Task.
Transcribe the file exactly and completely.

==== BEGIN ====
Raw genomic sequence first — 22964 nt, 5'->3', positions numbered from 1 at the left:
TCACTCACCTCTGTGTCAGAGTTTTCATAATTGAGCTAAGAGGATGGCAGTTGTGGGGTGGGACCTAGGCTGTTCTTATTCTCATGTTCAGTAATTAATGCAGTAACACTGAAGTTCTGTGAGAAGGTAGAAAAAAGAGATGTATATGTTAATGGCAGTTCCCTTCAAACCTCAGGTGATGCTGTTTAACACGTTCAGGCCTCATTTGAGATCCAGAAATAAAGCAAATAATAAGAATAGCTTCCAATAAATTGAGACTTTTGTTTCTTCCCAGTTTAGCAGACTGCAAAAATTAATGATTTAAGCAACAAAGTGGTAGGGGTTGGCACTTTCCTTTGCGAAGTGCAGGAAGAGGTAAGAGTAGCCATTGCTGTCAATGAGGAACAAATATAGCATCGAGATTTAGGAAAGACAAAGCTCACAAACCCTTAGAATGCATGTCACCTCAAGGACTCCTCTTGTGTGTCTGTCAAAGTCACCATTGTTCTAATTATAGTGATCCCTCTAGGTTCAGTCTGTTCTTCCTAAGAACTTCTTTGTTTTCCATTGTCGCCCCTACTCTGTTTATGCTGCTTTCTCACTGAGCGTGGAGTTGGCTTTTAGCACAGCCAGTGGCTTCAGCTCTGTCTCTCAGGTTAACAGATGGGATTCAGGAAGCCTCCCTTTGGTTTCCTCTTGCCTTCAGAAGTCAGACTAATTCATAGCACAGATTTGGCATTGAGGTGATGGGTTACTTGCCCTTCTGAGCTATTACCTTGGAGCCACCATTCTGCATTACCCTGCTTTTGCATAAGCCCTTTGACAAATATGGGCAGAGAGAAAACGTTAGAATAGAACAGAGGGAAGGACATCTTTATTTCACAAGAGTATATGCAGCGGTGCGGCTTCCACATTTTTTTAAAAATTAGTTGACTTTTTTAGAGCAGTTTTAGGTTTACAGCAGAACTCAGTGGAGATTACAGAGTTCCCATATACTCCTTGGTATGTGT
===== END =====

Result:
Raw genomic sequence first — 22964 nt, 5'->3', positions numbered from 1 at the left:
TCACTCACCTCTGTGTCAGAGTTTTCATAATTGAGCTAAGAGGATGGCAGTTGTGGGGTGGGACCTAGGCTGTTCTTATTCTCATGTTCAGTAATTAATGCAGTAACACTGAAGTTCTGTGAGAAGGTAGAAAAAAGAGATGTATATGTTAATGGCAGTTCCCTTCAAACCTCAGGTGATGCTGTTTAACACGTTCAGGCCTCATTTGAGATCCAGAAATAAAGCAAATAATAAGAATAGCTTCCAATAAATTGAGACTTTTGTTTCTTCCCAGTTTAGCAGACTGCAAAAATTAATGATTTAAGCAACAAAGTGGTAGGGGTTGGCACTTTCCTTTGCGAAGTGCAGGAAGAGGTAAGAGTAGCCATTGCTGTCAATGAGGAACAAATATAGCATCGAGATTTAGGAAAGACAAAGCTCACAAACCCTTAGAATGCATGTCACCTCAAGGACTCCTCTTGTGTGTCTGTCAAAGTCACCATTGTTCTAATTATAGTGATCCCTCTAGGTTCAGTCTGTTCTTCCTAAGAACTTCTTTGTTTTCCATTGTCGCCCCTACTCTGTTTATGCTGCTTTCTCACTGAGCGTGGAGTTGGCTTTTAGCACAGCCAGTGGCTTCAGCTCTGTCTCTCAGGTTAACAGATGGGATTCAGGAAGCCTCCCTTTGGTTTCCTCTTGCCTTCAGAAGTCAGACTAATTCATAGCACAGATTTGGCATTGAGGTGATGGGTTACTTGCCCTTCTGAGCTATTACCTTGGAGCCACCATTCTGCATTACCCTGCTTTTGCATAAGCCCTTTGACAAATATGGGCAGAGAGAAAACGTTAGAATAGAACAGAGGGAAGGACATCTTTATTTCACAAGAGTATATGCAGCGGTGCGGCTTCCACATTTTTTTAAAAATTAGTTGACTTTTTTAGAGCAGTTTTAGGTTTACAGCAGAACTCAGTGGAGATTACAGAGTTCCCATATACTCCTTGGTATGTGT